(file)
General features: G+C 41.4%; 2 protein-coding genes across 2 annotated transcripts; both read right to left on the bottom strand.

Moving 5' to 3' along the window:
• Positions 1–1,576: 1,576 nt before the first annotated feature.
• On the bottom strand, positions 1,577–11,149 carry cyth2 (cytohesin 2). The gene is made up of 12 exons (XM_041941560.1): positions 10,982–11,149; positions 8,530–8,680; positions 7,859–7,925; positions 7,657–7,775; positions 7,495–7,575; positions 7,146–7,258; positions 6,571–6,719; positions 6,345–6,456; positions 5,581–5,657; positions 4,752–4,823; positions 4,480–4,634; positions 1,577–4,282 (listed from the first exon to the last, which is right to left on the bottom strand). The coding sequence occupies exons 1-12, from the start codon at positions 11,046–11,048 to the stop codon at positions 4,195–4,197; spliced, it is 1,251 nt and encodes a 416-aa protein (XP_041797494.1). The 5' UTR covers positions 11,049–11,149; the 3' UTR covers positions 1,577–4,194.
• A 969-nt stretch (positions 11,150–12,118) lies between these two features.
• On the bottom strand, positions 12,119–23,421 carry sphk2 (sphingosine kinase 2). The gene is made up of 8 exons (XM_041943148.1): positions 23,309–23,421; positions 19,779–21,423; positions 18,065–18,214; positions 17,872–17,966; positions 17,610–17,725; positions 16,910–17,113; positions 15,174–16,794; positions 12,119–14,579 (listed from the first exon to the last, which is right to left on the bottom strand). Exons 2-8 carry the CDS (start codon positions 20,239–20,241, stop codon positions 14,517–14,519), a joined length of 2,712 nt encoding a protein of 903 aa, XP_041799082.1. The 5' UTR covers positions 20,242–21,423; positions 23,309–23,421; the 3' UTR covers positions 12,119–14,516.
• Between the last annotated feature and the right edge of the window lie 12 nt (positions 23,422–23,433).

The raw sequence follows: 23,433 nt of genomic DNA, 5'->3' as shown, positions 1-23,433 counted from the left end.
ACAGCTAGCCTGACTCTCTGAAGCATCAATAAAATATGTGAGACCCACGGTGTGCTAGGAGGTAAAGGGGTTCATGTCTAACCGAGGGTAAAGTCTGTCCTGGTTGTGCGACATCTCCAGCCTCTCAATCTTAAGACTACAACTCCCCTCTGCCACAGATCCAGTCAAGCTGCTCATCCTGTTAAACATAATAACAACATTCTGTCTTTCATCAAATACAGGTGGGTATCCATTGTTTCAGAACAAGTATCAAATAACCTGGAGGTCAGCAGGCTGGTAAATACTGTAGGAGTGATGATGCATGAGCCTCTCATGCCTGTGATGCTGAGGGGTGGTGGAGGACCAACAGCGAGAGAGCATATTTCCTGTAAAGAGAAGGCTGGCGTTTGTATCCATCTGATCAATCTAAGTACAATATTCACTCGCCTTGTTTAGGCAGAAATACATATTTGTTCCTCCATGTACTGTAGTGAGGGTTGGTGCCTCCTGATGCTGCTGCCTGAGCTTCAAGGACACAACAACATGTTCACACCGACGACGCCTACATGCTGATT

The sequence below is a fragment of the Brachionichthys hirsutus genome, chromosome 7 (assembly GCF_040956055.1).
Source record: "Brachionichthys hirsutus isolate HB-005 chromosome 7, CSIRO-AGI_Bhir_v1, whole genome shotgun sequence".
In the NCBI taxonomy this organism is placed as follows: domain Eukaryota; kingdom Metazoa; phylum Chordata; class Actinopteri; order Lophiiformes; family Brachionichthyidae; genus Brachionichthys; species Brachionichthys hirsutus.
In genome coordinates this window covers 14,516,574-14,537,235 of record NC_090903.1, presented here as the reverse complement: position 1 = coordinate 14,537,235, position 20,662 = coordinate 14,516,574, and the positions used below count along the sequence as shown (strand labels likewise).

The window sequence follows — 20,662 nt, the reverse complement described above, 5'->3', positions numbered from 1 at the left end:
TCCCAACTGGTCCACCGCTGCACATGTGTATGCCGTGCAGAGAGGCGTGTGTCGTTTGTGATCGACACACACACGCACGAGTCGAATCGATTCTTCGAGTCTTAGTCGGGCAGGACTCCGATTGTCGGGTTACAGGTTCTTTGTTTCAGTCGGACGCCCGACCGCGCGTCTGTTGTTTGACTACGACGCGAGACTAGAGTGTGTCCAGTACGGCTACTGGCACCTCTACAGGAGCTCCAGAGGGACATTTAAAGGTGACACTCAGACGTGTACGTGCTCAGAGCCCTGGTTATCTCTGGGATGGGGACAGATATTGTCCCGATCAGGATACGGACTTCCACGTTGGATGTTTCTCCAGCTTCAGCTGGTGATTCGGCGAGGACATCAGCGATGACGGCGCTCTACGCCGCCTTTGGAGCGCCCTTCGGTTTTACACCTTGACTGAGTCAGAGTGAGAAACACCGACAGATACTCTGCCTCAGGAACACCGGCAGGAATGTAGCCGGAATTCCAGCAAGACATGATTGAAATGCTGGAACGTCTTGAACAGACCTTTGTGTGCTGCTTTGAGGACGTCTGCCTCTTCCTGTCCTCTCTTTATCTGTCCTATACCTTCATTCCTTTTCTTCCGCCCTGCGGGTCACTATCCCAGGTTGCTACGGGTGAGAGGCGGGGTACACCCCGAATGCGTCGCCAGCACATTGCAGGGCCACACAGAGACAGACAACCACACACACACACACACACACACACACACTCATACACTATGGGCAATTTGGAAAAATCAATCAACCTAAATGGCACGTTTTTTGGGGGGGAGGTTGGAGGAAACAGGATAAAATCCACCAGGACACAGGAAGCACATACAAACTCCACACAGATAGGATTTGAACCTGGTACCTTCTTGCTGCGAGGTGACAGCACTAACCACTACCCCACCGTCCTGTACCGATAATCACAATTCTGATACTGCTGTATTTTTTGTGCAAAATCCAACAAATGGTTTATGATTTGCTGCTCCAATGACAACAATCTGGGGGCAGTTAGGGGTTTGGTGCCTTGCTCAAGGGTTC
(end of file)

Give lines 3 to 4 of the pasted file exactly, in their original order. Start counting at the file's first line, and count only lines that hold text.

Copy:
• Positions 1–1,576: 1,576 nt before the first annotated feature.
• On the bottom strand, positions 1,577–11,149 carry cyth2 (cytohesin 2). The gene is made up of 12 exons (XM_041941560.1): positions 10,982–11,149; positions 8,530–8,680; positions 7,859–7,925; positions 7,657–7,775; positions 7,495–7,575; positions 7,146–7,258; positions 6,571–6,719; positions 6,345–6,456; positions 5,581–5,657; positions 4,752–4,823; positions 4,480–4,634; positions 1,577–4,282 (listed from the first exon to the last, which is right to left on the bottom strand). The coding sequence occupies exons 1-12, from the start codon at positions 11,046–11,048 to the stop codon at positions 4,195–4,197; spliced, it is 1,251 nt and encodes a 416-aa protein (XP_041797494.1). The 5' UTR covers positions 11,049–11,149; the 3' UTR covers positions 1,577–4,194.